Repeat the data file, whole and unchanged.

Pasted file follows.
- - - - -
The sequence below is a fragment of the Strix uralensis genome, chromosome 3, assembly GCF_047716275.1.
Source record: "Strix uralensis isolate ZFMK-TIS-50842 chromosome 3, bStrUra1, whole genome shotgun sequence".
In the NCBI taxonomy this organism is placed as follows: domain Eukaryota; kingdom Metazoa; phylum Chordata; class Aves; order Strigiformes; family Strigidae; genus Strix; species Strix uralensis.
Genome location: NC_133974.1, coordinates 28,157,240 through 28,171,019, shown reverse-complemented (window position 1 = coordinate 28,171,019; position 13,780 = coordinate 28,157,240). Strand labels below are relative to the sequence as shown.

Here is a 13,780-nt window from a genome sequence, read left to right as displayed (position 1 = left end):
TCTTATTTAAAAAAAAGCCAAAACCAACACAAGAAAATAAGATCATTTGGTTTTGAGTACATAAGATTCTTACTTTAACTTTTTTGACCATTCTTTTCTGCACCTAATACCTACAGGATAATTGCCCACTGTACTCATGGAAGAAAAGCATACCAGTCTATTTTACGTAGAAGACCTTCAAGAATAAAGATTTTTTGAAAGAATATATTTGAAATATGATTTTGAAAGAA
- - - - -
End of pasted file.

The sequence below is a fragment of the Strix uralensis genome, chromosome 3, assembly GCF_047716275.1.
Source record: "Strix uralensis isolate ZFMK-TIS-50842 chromosome 3, bStrUra1, whole genome shotgun sequence".
In the NCBI taxonomy this organism is placed as follows: domain Eukaryota; kingdom Metazoa; phylum Chordata; class Aves; order Strigiformes; family Strigidae; genus Strix; species Strix uralensis.
Genome location: NC_133974.1, coordinates 28,157,240 through 28,171,019, shown reverse-complemented (window position 1 = coordinate 28,171,019; position 13,780 = coordinate 28,157,240). Strand labels below are relative to the sequence as shown.

Here is a 13,780-nt window from a genome sequence, read left to right as displayed (position 1 = left end):
TCTTATTTAAAAAAAAGCCAAAACCAACACAAGAAAATAAGATCATTTGGTTTTGAGTACATAAGATTCTTACTTTAACTTTTTTGACCATTCTTTTCTGCACCTAATACCTACAGGATAATTGCCCACTGTACTCATGGAAGAAAAGCATACCAGTCTATTTTACGTAGAAGACCTTCAAGAATAAAGATTTTTTGAAAGAATATATTTGAAATATGATTTTGAAAGAA